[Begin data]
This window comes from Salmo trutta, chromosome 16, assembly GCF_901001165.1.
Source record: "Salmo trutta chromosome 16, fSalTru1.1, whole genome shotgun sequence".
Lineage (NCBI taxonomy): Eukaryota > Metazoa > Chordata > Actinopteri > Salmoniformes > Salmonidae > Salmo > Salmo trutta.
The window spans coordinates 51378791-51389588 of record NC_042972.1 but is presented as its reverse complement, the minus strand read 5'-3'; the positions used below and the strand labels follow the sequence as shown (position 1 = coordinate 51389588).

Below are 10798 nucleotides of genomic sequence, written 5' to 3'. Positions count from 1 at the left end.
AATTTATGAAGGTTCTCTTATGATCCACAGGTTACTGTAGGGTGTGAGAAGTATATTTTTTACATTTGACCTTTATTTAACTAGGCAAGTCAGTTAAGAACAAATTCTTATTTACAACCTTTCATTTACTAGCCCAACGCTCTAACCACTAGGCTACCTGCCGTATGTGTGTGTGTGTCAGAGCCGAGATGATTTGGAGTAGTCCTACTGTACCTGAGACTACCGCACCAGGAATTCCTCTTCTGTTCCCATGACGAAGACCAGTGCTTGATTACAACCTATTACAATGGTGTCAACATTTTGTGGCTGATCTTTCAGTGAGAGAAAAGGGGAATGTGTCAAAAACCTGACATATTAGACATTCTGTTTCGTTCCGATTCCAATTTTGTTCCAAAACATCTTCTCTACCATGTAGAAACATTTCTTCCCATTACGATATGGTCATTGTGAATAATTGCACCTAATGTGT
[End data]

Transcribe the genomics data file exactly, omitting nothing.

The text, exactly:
This window comes from Salmo trutta, chromosome 16, assembly GCF_901001165.1.
Source record: "Salmo trutta chromosome 16, fSalTru1.1, whole genome shotgun sequence".
Lineage (NCBI taxonomy): Eukaryota > Metazoa > Chordata > Actinopteri > Salmoniformes > Salmonidae > Salmo > Salmo trutta.
The window spans coordinates 51378791-51389588 of record NC_042972.1 but is presented as its reverse complement, the minus strand read 5'-3'; the positions used below and the strand labels follow the sequence as shown (position 1 = coordinate 51389588).

Below are 10798 nucleotides of genomic sequence, written 5' to 3'. Positions count from 1 at the left end.
AATTTATGAAGGTTCTCTTATGATCCACAGGTTACTGTAGGGTGTGAGAAGTATATTTTTTACATTTGACCTTTATTTAACTAGGCAAGTCAGTTAAGAACAAATTCTTATTTACAACCTTTCATTTACTAGCCCAACGCTCTAACCACTAGGCTACCTGCCGTATGTGTGTGTGTGTCAGAGCCGAGATGATTTGGAGTAGTCCTACTGTACCTGAGACTACCGCACCAGGAATTCCTCTTCTGTTCCCATGACGAAGACCAGTGCTTGATTACAACCTATTACAATGGTGTCAACATTTTGTGGCTGATCTTTCAGTGAGAGAAAAGGGGAATGTGTCAAAAACCTGACATATTAGACATTCTGTTTCGTTCCGATTCCAATTTTGTTCCAAAACATCTTCTCTACCATGTAGAAACATTTCTTCCCATTACGATATGGTCATTGTGAATAATTGCACCTAATGTGT